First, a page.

BOC on alert vs banned agricultural product smuggling

Evelyn Macairan - The Philippine Star
BOC on alert vs banned agricultural product smuggling
Acting Customs Commissioner Yogi Filemon Ruiz has issued a memorandum with an updated list of banned and prohibited farm products as identified by the Department of Agriculture.
Walter Bollozos

MANILA, Philippines — Bureau of Customs (BOC) districts and sub-ports are on the lookout for possibly banned and prohibited agricultural products being sneaked into the country.

Acting Customs Commissioner Yogi Filemon Ruiz has issued a memorandum with an updated list of banned and prohibited farm products as identified by the Department of Agriculture (DA).

The DA, which is directly headed by President Marcos, included in this list domestic and wild birds as well as their products like poultry meat, day-old chicks, eggs and semen from countries highly affected by pathogenic avian influenza.

The list of banned agricultural products also includes live cattle, meat and meat products derived from cattle that come from countries with cases of bovine spongiform encephalopathy (BSE).

It also includes domestic and wild pigs and their products, such as pork meat, pig skin, processed animal proteins and semen from countries with cases of African swine fever; foot and mouth disease (FMD)-susceptible animals and their products and byproducts from banned countries; and other fishery commodities that are not allowed for importation like piranha, janitor fish, knife fish and blackchin tilapia.

“All Districts and Subport Collectors are hereby ordered to disseminate the herein attached list to all concerned offices in their respective Customs Districts such as, among others, the Formal Entry Division or equivalent unit, Arrival Operations Division or equivalent unit, CIIS (Customs Intelligence and Investigation Service) Field Station, ESS (Enforcement and Security Service) District Office, and X-Ray Inspection Project Field Office,” Ruiz stated in Customs Memorandum Circular No. 110-2022, dated Aug. 10.

He also instructed the Public Information and Assistance Division to disseminate the latest list of banned and prohibited agricultural products to all their stakeholders through the use of infographics, informative videos and other forms of communication.

Yap, Duterte seek congressional probe

Meanwhile, lawmakers also want a full probe on unabated vegetable smuggling in the country.

Representatives Eric Go Yap of Benguet and Paolo Duterte of Davao City have co-authored House Bill 108, which urges the House committee on agriculture and food to conduct the investigation in aid of legislation.

They cited the DA report that P667.5 million worth of agri-fishery goods were smuggled into the country between 2019 and 2022 despite existing laws and that only P10 million worth of these were apprehended.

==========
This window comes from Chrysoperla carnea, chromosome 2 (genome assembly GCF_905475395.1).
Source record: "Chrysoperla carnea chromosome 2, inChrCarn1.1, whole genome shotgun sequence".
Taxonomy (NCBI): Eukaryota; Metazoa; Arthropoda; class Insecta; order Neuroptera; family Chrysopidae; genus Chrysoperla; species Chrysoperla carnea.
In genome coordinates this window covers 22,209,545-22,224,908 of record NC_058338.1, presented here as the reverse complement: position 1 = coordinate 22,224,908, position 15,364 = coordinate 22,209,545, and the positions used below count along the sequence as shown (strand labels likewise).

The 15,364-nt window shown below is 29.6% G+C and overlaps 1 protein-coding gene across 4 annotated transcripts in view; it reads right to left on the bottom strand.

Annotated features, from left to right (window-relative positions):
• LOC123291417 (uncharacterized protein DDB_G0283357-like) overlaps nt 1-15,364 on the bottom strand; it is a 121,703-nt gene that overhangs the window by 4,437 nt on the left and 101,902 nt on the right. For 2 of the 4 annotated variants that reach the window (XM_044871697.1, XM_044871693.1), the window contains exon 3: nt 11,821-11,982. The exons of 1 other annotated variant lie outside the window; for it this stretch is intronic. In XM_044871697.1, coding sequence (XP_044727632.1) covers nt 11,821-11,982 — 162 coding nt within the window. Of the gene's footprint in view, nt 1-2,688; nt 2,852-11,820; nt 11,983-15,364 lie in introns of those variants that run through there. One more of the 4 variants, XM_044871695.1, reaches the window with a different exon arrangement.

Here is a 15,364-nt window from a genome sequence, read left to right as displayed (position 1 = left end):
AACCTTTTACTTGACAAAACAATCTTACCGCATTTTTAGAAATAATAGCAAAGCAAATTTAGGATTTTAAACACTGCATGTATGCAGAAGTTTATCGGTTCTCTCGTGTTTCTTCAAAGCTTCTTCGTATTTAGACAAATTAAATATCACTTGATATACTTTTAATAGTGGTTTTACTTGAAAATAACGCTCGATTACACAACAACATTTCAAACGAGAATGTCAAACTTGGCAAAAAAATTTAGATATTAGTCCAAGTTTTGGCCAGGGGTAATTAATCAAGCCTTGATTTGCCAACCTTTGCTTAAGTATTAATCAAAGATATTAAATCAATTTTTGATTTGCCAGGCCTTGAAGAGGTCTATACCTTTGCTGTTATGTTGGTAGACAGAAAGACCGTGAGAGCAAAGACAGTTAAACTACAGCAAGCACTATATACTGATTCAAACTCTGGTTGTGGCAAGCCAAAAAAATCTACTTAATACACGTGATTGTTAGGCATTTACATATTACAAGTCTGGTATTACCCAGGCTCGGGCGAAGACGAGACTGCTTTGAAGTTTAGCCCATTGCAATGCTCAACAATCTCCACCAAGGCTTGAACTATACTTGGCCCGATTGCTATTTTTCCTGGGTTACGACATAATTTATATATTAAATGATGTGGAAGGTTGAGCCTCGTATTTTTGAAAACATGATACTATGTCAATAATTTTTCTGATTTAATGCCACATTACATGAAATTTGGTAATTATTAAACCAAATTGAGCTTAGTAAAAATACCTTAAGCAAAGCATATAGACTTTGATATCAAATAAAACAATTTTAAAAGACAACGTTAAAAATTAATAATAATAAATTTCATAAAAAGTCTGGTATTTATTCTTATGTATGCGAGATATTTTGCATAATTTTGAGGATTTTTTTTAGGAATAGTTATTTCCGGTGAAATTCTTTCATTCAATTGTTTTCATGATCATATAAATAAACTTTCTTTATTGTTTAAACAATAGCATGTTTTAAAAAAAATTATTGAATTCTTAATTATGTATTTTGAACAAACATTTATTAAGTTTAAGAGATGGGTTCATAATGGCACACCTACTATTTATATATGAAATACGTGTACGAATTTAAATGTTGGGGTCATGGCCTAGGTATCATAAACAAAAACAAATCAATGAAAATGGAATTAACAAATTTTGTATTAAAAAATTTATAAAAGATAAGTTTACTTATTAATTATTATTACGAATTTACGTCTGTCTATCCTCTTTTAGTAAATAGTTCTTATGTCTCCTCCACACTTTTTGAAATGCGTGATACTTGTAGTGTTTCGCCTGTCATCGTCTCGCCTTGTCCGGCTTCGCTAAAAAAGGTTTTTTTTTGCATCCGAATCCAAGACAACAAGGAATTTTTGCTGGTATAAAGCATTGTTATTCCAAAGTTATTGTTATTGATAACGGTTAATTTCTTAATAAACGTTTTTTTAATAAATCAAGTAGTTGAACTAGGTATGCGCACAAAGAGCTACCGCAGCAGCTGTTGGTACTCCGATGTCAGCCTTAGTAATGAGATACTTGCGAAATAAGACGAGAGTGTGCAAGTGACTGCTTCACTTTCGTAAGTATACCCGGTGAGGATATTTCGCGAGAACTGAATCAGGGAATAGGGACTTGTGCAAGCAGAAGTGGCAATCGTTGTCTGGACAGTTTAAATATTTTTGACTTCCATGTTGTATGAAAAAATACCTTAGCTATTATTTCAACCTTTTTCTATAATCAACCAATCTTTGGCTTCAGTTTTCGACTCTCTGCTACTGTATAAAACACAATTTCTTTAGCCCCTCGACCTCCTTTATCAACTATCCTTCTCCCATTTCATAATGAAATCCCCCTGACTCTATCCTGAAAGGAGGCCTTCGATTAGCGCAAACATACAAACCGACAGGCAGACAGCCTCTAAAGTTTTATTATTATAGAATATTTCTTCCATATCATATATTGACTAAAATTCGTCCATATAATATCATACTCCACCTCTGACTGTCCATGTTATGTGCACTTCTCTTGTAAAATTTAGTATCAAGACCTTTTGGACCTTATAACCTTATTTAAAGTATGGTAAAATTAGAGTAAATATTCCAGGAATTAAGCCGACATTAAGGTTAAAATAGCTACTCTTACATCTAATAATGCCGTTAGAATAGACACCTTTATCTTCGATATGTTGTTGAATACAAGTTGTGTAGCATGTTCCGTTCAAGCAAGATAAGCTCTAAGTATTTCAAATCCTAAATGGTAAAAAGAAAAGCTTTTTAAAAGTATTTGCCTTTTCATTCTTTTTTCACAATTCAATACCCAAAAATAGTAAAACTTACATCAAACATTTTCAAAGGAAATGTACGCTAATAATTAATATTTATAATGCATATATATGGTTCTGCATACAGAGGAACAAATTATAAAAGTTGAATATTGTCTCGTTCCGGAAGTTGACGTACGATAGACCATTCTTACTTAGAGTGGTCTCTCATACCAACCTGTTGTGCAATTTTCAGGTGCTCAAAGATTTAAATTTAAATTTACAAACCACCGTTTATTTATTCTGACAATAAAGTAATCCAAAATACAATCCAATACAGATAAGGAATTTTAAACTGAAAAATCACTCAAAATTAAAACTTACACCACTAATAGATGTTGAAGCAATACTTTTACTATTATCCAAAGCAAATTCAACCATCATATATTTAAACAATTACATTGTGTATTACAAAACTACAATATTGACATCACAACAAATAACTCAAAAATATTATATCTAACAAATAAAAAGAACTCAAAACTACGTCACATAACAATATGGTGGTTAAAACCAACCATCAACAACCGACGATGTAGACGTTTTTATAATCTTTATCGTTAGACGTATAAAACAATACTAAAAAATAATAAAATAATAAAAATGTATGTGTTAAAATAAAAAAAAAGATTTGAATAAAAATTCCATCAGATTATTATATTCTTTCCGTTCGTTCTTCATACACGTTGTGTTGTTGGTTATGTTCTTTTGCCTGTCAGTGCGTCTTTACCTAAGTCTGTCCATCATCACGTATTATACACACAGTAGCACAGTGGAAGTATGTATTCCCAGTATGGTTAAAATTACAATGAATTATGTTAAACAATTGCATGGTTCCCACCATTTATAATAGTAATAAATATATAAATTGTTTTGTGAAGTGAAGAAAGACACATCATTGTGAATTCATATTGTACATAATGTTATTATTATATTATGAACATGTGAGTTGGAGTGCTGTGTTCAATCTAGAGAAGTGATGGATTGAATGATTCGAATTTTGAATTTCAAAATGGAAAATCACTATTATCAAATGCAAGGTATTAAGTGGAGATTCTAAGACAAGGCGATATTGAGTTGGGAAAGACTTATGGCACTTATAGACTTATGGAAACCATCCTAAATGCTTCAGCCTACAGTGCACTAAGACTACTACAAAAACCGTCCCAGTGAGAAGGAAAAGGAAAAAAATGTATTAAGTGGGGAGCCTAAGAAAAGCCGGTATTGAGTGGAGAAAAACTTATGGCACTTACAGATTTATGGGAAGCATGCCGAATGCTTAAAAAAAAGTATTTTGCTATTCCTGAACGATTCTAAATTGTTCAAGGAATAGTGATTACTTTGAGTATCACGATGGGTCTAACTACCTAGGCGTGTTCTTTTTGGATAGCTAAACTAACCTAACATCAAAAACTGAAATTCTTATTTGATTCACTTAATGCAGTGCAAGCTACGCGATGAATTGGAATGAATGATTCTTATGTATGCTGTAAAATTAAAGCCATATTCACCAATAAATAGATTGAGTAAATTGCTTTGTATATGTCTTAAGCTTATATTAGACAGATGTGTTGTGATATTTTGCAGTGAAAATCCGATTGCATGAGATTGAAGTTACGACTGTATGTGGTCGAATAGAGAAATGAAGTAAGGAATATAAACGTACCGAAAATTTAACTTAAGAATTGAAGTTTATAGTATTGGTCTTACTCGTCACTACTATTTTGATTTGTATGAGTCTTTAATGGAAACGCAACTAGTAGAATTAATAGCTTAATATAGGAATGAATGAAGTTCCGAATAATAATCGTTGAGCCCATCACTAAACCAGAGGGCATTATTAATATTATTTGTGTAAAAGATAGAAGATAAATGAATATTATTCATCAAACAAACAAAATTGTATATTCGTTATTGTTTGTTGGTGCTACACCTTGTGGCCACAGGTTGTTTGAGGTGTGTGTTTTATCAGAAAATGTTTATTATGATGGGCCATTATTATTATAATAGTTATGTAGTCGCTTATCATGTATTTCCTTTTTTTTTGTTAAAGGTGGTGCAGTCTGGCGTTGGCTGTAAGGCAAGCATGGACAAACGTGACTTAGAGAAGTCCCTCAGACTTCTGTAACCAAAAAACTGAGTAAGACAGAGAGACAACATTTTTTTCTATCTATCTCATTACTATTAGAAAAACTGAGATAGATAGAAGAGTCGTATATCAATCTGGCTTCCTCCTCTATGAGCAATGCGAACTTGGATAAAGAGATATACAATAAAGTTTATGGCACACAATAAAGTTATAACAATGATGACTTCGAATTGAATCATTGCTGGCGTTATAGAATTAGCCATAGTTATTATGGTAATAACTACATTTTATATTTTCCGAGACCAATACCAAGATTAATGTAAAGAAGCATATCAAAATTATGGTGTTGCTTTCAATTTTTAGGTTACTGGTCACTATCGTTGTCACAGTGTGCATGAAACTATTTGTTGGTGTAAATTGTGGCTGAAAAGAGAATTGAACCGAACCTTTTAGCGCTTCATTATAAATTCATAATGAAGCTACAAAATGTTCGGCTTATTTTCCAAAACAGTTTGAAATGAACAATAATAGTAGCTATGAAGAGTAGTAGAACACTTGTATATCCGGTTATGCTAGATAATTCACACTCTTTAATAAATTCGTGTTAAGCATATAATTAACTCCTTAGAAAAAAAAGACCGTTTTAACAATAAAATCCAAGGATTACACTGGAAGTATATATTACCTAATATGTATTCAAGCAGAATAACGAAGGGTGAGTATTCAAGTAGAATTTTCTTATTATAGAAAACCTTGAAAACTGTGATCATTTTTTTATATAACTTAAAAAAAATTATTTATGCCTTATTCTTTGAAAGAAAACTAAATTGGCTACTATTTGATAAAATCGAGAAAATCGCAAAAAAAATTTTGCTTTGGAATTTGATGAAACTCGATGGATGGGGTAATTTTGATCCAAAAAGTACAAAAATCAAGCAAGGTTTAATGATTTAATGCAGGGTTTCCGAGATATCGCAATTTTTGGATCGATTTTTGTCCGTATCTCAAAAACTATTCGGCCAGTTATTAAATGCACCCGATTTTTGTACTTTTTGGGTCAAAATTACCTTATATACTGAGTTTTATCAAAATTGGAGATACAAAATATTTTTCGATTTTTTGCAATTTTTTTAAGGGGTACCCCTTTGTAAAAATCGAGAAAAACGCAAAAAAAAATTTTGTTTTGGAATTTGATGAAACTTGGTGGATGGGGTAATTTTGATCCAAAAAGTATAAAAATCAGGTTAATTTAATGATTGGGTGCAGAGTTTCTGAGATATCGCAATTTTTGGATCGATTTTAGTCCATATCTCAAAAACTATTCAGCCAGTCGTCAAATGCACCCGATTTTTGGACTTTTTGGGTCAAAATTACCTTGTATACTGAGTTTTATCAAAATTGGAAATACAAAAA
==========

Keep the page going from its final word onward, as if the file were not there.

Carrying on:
They also said the Bureau of Customs seized P1.99 billion worth of agricultural products in 542 raids since 2019.

In September 2021, the DA, BOC, Department of Trade and Industry and Bureau of Internal Revenue formed a task force to investigate the sudden proliferation of smuggled vegetables in the local market.

In spite of this multi-agency effort, there were succeeding raids that led to the seizure of more smuggled agricultural goods from carrots to ginger and onions and poultry products.

“Smuggling of agricultural products has been causing price distortion in the produce of Filipino farmers and defeats the efforts to increase farm production,” Yap and Duterte stated.

Benguet vegetable traders have not been spared from the detriment cause by agricultural smuggling from China even if laws – like Republic Act 10845 (Anti-Agricultural Smuggling Act of 2016) – should protect them against the smuggling of sugar, corn, pork, poultry, garlic, onion, carrots, fish and cruciferous vegetables in its raw state, because these are now considered economic sabotage at the minimum amount of P1 million.

For rice, a minimum importation of P10,000,000 worth also constitutes economic sabotage under the law.

“It is imperative for the concerned agencies to ensure that the cases being filed against identified consignees of the smuggled agricultural crops are air tight to qualify as economic sabotage for them to face the consequences of their illegal activities that tend to impact on the established sources of livelihood of our farmers,” HB 108 stressed. – Artemio Dumlao



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